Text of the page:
A letter to us all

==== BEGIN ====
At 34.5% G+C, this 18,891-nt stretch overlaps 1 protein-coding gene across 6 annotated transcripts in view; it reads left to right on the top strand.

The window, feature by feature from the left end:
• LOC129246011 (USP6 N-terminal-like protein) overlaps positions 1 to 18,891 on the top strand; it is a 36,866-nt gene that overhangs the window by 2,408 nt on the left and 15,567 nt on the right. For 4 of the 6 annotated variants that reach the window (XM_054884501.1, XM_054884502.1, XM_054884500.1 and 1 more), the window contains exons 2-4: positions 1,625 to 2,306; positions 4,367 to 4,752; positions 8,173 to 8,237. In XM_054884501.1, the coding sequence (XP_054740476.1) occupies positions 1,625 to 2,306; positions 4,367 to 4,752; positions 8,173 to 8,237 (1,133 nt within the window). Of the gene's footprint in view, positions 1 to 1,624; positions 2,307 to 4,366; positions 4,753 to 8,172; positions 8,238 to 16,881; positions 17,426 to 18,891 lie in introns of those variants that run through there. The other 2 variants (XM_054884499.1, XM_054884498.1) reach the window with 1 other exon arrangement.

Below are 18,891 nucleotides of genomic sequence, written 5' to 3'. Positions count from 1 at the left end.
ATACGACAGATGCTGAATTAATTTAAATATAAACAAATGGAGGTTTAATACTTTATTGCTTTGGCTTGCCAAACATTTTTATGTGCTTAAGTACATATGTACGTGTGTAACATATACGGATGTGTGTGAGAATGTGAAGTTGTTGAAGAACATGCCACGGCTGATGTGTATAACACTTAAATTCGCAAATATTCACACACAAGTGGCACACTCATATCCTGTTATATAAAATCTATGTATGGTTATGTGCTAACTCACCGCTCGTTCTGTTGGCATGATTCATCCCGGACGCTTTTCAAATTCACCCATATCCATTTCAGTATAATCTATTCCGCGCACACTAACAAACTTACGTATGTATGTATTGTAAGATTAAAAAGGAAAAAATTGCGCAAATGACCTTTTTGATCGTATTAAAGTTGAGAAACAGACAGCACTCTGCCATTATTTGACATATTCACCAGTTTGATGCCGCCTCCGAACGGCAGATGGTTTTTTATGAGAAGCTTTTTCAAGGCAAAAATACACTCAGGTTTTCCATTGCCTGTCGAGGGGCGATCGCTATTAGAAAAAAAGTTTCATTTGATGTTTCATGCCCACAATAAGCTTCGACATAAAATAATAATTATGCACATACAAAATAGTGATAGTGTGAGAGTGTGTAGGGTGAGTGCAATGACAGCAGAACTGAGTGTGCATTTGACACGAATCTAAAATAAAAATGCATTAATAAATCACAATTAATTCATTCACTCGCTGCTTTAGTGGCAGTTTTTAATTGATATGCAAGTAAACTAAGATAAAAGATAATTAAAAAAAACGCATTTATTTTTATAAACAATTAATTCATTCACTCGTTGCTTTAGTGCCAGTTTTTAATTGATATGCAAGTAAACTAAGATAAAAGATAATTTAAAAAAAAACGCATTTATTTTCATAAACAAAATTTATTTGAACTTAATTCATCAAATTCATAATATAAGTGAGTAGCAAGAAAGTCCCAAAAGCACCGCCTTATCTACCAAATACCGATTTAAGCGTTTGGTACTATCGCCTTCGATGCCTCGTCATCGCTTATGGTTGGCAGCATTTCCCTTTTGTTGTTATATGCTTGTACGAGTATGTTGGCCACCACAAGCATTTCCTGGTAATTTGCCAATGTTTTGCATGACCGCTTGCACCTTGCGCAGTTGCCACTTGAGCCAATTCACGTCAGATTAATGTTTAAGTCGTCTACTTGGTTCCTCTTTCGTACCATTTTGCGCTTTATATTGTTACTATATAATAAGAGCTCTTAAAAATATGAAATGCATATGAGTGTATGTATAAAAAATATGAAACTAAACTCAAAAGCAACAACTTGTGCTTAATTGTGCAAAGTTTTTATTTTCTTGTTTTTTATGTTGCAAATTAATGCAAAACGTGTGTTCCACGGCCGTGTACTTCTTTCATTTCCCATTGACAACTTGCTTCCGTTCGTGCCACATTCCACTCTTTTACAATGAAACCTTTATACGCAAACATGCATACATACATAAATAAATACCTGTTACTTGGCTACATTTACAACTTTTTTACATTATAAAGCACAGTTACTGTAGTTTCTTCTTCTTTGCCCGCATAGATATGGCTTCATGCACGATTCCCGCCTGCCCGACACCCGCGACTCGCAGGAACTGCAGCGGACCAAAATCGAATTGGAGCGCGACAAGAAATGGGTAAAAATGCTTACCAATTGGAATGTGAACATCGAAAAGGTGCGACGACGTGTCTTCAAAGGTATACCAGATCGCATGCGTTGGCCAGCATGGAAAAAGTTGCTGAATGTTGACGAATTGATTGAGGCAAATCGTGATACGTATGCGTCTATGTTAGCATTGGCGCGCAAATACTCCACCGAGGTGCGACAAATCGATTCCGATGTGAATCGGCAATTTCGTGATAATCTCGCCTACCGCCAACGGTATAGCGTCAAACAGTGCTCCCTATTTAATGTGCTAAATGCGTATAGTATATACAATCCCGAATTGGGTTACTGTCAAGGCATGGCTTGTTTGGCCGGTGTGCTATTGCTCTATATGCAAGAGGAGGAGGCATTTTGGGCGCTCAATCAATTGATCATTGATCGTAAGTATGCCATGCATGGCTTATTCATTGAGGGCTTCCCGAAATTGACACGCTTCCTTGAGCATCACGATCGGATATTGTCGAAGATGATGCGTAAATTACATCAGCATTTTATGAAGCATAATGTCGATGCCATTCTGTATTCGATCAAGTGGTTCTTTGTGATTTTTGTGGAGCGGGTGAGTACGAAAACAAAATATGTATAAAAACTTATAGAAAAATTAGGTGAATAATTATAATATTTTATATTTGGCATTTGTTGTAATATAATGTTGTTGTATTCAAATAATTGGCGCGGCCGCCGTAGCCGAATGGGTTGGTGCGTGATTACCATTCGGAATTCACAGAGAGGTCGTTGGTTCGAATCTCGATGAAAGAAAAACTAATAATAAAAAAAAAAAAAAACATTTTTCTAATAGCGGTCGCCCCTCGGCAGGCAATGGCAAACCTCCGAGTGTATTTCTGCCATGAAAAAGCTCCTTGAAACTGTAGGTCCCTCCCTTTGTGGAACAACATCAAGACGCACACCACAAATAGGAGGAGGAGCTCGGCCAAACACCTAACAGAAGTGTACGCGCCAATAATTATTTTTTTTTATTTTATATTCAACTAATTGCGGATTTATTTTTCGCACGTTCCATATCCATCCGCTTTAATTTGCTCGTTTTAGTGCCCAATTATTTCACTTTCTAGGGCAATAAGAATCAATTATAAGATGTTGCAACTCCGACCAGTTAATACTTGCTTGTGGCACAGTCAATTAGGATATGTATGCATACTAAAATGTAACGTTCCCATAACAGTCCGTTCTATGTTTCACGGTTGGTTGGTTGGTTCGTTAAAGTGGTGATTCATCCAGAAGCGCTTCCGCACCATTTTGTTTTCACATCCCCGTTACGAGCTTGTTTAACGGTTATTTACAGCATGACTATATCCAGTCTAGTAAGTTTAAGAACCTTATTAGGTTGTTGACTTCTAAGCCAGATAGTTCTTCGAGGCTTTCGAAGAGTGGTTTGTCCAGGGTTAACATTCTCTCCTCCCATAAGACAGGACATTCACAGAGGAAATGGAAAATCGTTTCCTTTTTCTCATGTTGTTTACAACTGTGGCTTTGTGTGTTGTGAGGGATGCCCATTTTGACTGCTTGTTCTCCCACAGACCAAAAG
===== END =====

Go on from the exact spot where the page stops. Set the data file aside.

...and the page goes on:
Most Aspen Institute seminars look to a famous letter as a moral compass. The letter, widely known as “Letter from Birmingham City Jail,” was written by Martin Luther King in April 1963. Last week an obituary for the Rev. Earl Stallings marked the death of one of the recipients of King’s landmark epistle. The letter answered Stallings and seven other white clergymen in Birmingham who had published a cautionary note about King when the South was exploding in racial conflicts. The clergy admonished King to stifle his civil rights marches and demonstrations, to leave racial injustices to local communities, to patiently await the lawful edicts of the courts in civil rights matters, and to “observe the principles of law and order and common sense” through nonconfrontation. King’s umbrage boiled over at the complacency he recognized in the white, southern clergy. Held in jail for an act of civil disobedience following a peaceful demonstration, King began writing his enduring manifesto. His letter was begun on the margins of the newspaper in which King had read the white clergy’s statement. It was continued on scraps of writing paper supplied by a friendly black trusty, and concluded on a writing pad King’s attorneys provided him. Exhibiting unbridled passion, “Letter from Birmingham City Jail” contains one of King’s most profoundly universal declarations: “Injustice anywhere is a threat to justice everywhere. We are caught in an inescapable network of mutuality, tied in a single garment of destiny.” King went on to defend his Handy-styled protests: “The purpose of the direct action is to create a situation so crisis-packed that it will inevitably open the door to negotiation. History is the long and tragic story of the fact that privileged groups seldom give up their privileges voluntarily.” Advised by the clergy to patiently await a social, cultural and political shift toward racial equality, King stridently refused: “There comes a time when the cup of endurance runs over, and men are no longer willing to be plunged into an abyss of injustice where they experience the blackness of corroding despair.” When urged to abide by the law, King questioned the legitimacy of the law and those who carried it out: “A just law is a manmade code that squares with the moral law. An unjust law is a code that is out of harmony with the moral law. Any law that uplifts human personality is just. Any law that degrades human personality is unjust.” Finally, King denounced the moral apathy of the white moderate: “We will have to repent in this generation not merely for the vitriolic words and actions of the bad people, but for the appalling silence of the good people.” King’s letter is well worth reading, not only as a beacon that shone during a dark age from a man of wisdom, conviction, and idealism, but as a light by which to guide ourselves and our nation as current events reflect darkly on America’s often dubious influence in world events. In a recent article in Time Magazine, those who marched shoulder to shoulder with King 40 years ago were asked how the world would be different had the assassin’s bullet not ended King’s life on the balcony of the Lorraine Motel in Memphis in 1968. The Rev. Jesse Jackson: “He would be challenging the war in Iraq… He would protest vehemently that we’ve gone from lying about the war to spying on people protesting the war… He would be declaring that there should be a job and income for every American, a floor beneath which no American would fall.” John Lewis, a black Democratic Congressman from Georgia: “He would be much more committed to the struggle for peace throughout the world and to using the huge amount of resources that we have to help people build and not tear down, to be reconciled and not divided.” Paul Andersen thinks King’s letter should be enshrined alongside the Constitution and the Bill of Rights. His column appears on Mondays.
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